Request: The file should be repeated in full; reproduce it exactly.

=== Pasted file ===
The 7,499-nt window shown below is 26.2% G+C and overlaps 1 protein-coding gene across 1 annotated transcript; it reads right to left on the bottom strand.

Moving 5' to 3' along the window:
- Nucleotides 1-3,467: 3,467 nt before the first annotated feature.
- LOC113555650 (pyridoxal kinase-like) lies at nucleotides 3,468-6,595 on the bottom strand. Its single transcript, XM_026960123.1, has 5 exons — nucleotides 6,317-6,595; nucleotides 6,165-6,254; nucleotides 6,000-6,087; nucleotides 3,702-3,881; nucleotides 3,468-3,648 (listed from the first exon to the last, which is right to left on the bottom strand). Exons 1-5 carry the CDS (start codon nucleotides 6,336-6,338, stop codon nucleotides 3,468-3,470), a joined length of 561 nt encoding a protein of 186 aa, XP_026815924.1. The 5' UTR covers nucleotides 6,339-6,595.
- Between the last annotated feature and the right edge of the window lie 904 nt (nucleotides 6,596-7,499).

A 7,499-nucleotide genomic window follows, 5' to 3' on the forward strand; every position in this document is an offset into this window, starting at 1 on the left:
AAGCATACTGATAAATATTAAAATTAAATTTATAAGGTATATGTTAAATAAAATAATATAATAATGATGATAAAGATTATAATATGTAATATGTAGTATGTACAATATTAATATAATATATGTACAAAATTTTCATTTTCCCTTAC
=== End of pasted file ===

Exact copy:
The 7,499-nt window shown below is 26.2% G+C and overlaps 1 protein-coding gene across 1 annotated transcript; it reads right to left on the bottom strand.

Moving 5' to 3' along the window:
- Nucleotides 1-3,467: 3,467 nt before the first annotated feature.
- LOC113555650 (pyridoxal kinase-like) lies at nucleotides 3,468-6,595 on the bottom strand. Its single transcript, XM_026960123.1, has 5 exons — nucleotides 6,317-6,595; nucleotides 6,165-6,254; nucleotides 6,000-6,087; nucleotides 3,702-3,881; nucleotides 3,468-3,648 (listed from the first exon to the last, which is right to left on the bottom strand). Exons 1-5 carry the CDS (start codon nucleotides 6,336-6,338, stop codon nucleotides 3,468-3,470), a joined length of 561 nt encoding a protein of 186 aa, XP_026815924.1. The 5' UTR covers nucleotides 6,339-6,595.
- Between the last annotated feature and the right edge of the window lie 904 nt (nucleotides 6,596-7,499).

A 7,499-nucleotide genomic window follows, 5' to 3' on the forward strand; every position in this document is an offset into this window, starting at 1 on the left:
AAGCATACTGATAAATATTAAAATTAAATTTATAAGGTATATGTTAAATAAAATAATATAATAATGATGATAAAGATTATAATATGTAATATGTAGTATGTACAATATTAATATAATATATGTACAAAATTTTCATTTTCCCTTAC